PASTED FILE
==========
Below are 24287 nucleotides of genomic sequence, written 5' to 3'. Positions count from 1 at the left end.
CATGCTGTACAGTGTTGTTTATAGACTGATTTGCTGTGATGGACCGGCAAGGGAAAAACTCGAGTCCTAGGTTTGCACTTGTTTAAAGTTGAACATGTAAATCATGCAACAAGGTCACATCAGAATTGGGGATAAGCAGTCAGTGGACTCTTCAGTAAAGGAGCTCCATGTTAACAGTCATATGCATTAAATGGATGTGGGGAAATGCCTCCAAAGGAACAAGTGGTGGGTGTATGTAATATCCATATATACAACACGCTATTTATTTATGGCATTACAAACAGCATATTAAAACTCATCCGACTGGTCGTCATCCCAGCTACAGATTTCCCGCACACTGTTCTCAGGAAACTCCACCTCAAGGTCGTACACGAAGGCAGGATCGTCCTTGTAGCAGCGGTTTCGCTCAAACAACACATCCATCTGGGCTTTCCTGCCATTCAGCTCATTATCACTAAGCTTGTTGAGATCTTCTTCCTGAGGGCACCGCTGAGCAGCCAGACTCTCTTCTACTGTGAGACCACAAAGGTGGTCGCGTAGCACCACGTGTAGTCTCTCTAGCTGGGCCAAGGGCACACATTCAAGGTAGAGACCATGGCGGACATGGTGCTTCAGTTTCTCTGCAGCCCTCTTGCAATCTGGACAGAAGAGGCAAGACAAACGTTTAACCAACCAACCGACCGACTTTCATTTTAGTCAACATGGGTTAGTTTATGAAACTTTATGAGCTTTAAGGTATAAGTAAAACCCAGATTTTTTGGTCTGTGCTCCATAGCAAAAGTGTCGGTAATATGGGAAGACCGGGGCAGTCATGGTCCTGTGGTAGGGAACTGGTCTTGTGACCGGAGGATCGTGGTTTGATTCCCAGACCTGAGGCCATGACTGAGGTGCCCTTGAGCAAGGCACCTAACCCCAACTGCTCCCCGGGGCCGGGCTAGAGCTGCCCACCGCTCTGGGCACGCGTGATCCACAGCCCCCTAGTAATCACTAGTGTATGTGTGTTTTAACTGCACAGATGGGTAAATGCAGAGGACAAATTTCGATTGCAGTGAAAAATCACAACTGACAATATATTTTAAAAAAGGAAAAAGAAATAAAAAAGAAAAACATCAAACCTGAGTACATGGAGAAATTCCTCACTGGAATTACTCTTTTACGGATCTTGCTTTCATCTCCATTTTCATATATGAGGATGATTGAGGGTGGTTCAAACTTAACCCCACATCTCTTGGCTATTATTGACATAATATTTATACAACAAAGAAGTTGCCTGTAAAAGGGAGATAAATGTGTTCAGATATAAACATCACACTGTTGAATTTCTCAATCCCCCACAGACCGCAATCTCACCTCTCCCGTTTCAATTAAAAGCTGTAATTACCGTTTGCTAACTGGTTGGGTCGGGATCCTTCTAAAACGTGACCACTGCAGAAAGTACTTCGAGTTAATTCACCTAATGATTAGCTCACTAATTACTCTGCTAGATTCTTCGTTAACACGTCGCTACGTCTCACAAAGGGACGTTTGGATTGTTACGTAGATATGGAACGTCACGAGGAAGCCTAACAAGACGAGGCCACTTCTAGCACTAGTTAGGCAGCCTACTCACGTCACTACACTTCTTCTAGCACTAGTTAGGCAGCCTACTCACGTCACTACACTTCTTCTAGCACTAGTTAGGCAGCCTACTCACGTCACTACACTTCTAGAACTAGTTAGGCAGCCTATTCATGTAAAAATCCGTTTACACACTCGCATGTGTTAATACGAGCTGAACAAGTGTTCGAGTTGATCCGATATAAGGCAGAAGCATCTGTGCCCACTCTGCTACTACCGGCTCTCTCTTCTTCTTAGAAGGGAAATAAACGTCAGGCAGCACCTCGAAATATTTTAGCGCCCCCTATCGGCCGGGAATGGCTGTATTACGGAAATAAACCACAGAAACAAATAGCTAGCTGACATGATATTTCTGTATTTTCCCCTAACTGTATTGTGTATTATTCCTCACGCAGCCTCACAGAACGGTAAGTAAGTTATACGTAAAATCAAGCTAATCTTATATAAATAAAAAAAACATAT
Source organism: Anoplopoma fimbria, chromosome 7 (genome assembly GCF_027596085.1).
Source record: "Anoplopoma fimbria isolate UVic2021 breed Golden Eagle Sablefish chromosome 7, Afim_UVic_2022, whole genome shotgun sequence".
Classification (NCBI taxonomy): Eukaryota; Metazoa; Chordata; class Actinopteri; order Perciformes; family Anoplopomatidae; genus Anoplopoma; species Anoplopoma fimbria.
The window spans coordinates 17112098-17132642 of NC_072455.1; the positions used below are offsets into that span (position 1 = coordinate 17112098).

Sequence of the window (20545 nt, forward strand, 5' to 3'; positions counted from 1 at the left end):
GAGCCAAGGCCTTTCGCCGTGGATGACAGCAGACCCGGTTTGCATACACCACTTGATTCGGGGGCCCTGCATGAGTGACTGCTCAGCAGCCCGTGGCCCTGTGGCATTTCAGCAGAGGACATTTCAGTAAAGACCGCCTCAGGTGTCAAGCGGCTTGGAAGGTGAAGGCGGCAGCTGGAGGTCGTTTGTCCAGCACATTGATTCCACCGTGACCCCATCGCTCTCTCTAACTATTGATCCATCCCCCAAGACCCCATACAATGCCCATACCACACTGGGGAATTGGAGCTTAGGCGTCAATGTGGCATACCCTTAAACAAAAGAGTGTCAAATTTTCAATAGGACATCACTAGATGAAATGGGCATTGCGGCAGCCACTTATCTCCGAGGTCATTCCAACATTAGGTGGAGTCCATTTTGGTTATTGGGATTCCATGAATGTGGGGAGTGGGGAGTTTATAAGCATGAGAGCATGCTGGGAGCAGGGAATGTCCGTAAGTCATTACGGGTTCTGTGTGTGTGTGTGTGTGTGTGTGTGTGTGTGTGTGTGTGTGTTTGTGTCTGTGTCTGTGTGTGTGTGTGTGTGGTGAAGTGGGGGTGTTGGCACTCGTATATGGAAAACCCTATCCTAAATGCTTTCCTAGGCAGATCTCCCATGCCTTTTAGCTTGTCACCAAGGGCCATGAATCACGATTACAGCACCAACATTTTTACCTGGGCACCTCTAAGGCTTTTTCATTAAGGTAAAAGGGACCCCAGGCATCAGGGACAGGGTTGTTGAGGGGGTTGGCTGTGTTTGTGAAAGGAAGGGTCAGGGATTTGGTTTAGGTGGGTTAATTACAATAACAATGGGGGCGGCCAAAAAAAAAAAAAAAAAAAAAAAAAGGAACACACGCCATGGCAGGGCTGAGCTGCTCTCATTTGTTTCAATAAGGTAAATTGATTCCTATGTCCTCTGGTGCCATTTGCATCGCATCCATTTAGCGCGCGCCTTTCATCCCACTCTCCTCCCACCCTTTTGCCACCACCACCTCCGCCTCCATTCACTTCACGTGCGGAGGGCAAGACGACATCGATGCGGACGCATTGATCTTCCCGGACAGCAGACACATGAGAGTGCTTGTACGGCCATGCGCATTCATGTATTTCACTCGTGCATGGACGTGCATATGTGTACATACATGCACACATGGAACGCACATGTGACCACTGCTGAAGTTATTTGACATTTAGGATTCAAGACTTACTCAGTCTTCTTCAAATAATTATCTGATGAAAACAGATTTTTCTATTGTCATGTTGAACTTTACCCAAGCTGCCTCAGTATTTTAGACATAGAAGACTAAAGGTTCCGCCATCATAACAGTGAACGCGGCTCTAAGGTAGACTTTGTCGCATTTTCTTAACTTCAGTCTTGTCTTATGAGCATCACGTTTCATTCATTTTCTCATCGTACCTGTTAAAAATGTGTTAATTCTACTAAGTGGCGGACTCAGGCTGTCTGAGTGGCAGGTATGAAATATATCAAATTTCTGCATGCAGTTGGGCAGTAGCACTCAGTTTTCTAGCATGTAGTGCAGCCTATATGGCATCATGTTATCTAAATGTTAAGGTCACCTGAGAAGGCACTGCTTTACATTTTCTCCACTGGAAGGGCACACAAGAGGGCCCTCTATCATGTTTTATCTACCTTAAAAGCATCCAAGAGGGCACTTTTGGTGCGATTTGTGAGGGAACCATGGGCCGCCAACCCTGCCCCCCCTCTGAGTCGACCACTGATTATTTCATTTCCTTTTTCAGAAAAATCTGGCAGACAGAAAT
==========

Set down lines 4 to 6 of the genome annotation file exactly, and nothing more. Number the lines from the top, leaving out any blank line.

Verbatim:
Source record: "Anoplopoma fimbria isolate UVic2021 breed Golden Eagle Sablefish chromosome 7, Afim_UVic_2022, whole genome shotgun sequence".
Classification (NCBI taxonomy): Eukaryota; Metazoa; Chordata; class Actinopteri; order Perciformes; family Anoplopomatidae; genus Anoplopoma; species Anoplopoma fimbria.
The window spans coordinates 17112098-17132642 of NC_072455.1; the positions used below are offsets into that span (position 1 = coordinate 17112098).